My most important influence was from being mentored by Alberto Guinquinto, a blues pianist from San Francisco who performed with the James Cotton Blues Band from Chicago, back in the 60’s. Alberto was a true pioneer in the sense that he stepped out of his normal life to pursue a career with original, authentic blues performers. Although he was a brilliant musician, Alberto also had the soul of a true blues man, and the time spent with him had a profound influence on me.
Are there any memories from gigs, jams open acts and studio sessions which you’d like to share with us?
My favorite memories are when I was young and meeting blues legends for the first time. For example, I was fortunate to do some gigs with legendary Chicago blues drummer Francis Clay back in the 70’s. He was very gracious to me and I found that that was typical of most of the real, authentic blues men.
Once back in the late 70’s our band got our equipment stolen out of the van. Of course it was a very bad day because we never made any real money back then (or now!). Anyway, at that time our guitarist also worked with John Lee Hooker. When John Lee found out about the theft, he offered and played a gig with us. With his name on the show we were able to make some extra money to buy new equipment. The only thing he asked for himself was a bucket of fried chicken! Of course we were honored because of his graciousness.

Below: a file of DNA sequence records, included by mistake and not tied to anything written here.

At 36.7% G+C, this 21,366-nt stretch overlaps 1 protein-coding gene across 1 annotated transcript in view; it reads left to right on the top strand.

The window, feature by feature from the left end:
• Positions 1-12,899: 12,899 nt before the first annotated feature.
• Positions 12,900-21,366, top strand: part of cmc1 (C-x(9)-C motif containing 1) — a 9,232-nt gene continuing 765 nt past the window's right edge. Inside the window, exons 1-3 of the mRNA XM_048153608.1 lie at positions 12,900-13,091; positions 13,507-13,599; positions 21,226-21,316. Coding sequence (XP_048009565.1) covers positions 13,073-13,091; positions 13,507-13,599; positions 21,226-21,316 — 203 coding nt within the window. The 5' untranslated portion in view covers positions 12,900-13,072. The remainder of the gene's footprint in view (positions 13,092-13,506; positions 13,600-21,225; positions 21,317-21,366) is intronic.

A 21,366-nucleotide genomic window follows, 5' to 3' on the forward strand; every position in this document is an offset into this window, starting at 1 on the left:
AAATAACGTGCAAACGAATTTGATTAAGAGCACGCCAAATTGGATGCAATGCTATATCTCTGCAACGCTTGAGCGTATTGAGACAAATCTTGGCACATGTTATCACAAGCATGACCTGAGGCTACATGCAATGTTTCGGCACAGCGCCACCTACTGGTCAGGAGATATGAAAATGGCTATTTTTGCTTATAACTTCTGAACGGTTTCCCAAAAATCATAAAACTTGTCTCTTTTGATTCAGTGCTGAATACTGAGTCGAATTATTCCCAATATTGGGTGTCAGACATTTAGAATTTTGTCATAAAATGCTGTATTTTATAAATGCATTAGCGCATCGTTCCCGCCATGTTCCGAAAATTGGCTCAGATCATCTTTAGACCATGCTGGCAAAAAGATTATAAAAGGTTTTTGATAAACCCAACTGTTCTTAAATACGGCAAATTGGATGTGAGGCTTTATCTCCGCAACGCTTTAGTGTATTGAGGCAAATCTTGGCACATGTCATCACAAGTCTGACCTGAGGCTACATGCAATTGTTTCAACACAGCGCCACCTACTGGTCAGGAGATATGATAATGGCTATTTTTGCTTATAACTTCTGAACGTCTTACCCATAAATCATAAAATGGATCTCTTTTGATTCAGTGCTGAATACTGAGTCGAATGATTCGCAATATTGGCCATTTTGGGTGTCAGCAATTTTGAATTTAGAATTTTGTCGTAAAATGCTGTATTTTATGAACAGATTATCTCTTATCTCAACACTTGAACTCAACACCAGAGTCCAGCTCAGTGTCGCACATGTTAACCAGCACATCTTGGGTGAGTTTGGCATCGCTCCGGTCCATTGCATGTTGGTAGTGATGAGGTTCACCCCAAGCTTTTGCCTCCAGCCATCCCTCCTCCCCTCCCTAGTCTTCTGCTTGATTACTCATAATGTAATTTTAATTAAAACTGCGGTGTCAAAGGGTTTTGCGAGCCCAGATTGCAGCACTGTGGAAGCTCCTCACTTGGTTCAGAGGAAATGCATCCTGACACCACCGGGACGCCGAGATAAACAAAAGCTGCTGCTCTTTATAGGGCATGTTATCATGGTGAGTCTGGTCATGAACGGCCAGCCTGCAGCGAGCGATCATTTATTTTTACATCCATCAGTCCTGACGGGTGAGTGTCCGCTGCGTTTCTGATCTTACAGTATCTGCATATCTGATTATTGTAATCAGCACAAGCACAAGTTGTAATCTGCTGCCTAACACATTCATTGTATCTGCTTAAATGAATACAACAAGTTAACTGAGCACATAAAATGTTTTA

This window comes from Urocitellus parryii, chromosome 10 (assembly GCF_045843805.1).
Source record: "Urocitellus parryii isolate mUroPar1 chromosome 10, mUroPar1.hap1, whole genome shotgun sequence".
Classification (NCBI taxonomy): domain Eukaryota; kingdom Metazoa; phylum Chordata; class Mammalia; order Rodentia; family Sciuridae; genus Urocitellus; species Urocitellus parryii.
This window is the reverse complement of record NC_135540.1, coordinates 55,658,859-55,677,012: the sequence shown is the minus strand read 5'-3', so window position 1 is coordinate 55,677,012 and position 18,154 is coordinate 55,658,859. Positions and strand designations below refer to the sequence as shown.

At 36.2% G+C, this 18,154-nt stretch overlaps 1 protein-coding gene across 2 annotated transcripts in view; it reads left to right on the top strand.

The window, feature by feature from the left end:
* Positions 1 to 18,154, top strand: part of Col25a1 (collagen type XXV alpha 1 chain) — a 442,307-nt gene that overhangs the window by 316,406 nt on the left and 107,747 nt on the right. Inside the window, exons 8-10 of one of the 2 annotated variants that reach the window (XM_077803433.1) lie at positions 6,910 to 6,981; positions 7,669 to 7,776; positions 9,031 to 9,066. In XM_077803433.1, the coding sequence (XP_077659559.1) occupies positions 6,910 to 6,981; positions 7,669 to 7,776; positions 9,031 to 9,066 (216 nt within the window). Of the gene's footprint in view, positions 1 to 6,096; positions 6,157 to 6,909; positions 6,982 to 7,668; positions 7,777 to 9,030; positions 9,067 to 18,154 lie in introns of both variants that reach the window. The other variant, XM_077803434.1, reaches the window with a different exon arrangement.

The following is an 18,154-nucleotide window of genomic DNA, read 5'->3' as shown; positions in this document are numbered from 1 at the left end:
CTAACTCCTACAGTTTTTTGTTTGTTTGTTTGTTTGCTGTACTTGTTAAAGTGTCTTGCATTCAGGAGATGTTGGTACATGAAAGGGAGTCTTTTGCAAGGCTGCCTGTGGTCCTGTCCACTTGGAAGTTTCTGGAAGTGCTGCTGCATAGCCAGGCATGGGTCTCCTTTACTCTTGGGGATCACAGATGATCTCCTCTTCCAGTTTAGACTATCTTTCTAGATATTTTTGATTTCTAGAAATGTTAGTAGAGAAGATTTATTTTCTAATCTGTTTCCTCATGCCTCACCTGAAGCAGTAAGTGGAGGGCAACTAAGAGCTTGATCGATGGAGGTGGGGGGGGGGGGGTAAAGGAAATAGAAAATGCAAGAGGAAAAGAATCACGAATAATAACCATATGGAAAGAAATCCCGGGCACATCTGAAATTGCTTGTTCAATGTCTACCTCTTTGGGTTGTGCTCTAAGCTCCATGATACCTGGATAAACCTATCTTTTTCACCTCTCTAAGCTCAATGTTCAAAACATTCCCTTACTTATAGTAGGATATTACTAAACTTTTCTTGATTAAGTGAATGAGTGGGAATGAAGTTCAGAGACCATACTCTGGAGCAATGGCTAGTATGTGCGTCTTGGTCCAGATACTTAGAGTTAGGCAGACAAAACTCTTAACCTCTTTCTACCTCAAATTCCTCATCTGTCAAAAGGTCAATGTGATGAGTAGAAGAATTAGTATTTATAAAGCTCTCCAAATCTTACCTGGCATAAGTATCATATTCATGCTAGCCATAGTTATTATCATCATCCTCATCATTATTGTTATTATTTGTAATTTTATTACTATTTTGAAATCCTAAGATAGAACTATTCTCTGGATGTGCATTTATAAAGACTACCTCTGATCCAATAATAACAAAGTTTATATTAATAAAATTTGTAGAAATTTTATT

What do you miss most nowadays from the blues of past?
What I miss the most is that all the blues legends are almost gone.
What are your hopes and fears for the future of?
The future will take care of itself. My hope is that there will always be an interest in traditional blues, and that it will stay alive and relevant.
If you could change one thing in the musical world and it would become a reality, what would that be?
It would be good if local blues musicians could actually earn living wages. The money has always been too low and this isn’t likely to change.
What are the lines that connect the Blues with Boogie-Woogie and continue to Jump, Rhumba and beyond?
These music forms share common components, and are distinguished from each other by the regions and/or times they came from. It helps me to know when and where each song (or artist) came from.
What has made you laugh lately and what touched (emotionally) you from the S.F. Bay Area music circuits?
I live in the South San Francisco Bay Area, which is San Jose. We enjoy a thriving local blues scene here that currently offers support for blues musicians. It’s actually a very unique environment. This certainly has not always been the case and I don’t take it for granted that it will last forever.
Never stop learning and never lose the desire to learn.
"My style is mainly post-war barrelhouse blues piano with an emphasis on Chicago, New Orleans, and West Coast traditions." (Photo by Rachel Kumar, 2010)
Let’s take a trip with a time machine, so where and why would you really wanna go for a whole day..?
Probably back to the 50’s in places like Chicago, Texas, New Orleans or the West Coast when the various post-war blues styles were developing and goin’ on.